Skip to main content

Only Little People Pay Taxes

By February 18, 2013October 24th, 2018Estate Planning Blog, Robert Lamm
Bob Lamm

Robert Lamm

“We don’t pay taxes. Only the little people pay taxes…” -Leona Helmsley

Facebook is in the news once more. Apparently, they reported $1.1 billion in pre-tax profits from U.S. operations in 2012, but will pay little if any tax.  In fact, Facebook may even receive a federal tax refund of about $429 million! The reason–it was able to expense items such as grants of restricted stock in the company that was paid to employees in lieu of traditional cash compensation. 

Advocacy groups like Citizens For Tax Justice are very upset about this (see  But, it is not as if no tax is paid at all.  When restricted stock vests, the employee is taxed on the value of those shares at ordinary income tax rates and in high tax states such as California, the combined federal and state tax rate (around 50%) is downright confiscatory. 

The real reason why some people are up in arms is that the grant of restricted stock, options, etc., doesn’t cost Facebook one dime.  No money ever changes hands, yet Facebook is getting a huge income tax deduction as if they had spent billions on employee salary. The result of all this is that the balance sheet looks great (remember, Facebook gets to hold onto its cash) even though the income tax return shows a net loss.  Only in America!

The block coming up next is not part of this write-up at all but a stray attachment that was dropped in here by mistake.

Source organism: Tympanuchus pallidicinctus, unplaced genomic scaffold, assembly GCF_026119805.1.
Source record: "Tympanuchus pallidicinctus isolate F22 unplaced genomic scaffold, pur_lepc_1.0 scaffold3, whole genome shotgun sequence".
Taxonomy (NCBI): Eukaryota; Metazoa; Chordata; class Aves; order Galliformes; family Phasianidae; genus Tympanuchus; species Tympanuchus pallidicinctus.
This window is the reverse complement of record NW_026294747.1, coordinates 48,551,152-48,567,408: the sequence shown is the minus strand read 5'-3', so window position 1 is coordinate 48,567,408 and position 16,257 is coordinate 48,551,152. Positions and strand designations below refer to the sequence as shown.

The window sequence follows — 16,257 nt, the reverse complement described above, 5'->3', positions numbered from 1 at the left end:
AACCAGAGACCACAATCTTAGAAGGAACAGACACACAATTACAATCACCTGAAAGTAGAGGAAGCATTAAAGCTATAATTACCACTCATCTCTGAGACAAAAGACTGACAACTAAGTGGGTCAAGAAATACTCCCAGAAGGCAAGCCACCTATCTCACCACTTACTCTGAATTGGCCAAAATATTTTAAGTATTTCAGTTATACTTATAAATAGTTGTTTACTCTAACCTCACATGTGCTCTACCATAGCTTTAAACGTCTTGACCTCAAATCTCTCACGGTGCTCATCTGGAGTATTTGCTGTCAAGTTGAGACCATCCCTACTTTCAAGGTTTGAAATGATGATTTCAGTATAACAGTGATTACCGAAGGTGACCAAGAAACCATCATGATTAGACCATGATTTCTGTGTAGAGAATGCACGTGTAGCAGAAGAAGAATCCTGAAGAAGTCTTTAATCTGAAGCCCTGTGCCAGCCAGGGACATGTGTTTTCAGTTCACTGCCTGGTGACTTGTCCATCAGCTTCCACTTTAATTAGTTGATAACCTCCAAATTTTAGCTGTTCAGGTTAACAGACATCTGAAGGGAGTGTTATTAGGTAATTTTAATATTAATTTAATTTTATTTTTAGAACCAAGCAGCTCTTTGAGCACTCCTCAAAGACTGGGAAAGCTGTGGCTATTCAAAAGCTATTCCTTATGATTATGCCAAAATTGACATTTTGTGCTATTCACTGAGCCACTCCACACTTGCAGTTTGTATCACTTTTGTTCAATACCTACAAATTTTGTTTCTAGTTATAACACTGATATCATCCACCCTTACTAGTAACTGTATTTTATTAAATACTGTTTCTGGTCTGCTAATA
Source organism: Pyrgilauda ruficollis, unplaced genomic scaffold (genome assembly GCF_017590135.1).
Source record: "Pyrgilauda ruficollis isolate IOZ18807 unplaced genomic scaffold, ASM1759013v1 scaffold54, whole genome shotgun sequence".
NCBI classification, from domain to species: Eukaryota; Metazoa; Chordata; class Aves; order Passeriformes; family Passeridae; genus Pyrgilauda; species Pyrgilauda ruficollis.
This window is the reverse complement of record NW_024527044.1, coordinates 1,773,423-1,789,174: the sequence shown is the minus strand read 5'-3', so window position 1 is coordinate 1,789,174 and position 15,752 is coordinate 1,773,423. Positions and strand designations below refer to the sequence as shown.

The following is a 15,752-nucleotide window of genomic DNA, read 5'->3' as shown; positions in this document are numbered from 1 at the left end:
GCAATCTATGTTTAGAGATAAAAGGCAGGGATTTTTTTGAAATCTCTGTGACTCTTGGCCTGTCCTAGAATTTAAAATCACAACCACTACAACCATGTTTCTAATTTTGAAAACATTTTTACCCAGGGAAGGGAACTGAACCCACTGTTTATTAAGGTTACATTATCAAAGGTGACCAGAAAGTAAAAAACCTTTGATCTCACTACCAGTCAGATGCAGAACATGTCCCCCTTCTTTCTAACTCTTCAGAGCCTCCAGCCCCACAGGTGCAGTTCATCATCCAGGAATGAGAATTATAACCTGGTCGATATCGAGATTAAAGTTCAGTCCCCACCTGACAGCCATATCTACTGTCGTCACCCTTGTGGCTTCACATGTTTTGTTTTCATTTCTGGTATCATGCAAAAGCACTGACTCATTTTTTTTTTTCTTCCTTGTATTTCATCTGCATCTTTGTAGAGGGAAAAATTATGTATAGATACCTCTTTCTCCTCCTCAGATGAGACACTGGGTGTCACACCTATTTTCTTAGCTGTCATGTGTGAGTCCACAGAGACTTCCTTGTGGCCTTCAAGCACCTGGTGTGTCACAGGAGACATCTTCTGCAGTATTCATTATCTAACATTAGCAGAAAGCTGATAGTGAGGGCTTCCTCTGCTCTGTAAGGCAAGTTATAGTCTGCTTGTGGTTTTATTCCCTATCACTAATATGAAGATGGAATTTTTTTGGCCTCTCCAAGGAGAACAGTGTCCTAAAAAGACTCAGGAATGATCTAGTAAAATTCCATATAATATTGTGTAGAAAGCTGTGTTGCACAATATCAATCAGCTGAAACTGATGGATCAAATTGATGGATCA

What isn’t really being discussed here is the importance of where you live when you earn your money. For instance, suppose that you are an employee of Facebook and you receive one $1 million in restricted stock.  If you earned that compensation while working in Silicon Valley, you are looking at a California tax bill in excess of $130,000 when that restricted stock vests.    

On the other hand, suppose instead that you are working at the Facebook offices in Austin, Texas, and receive the exact same compensation package. Texas has no state income tax.  This means that you get to keep that same $130,000 upon vesting.  As it turns out,  Facebook did indeed open an office in Austin, Texas, about two years ago.  That’s about two years before their IPO.  I also hear that they are expanding their workforce down there.  Coincidence?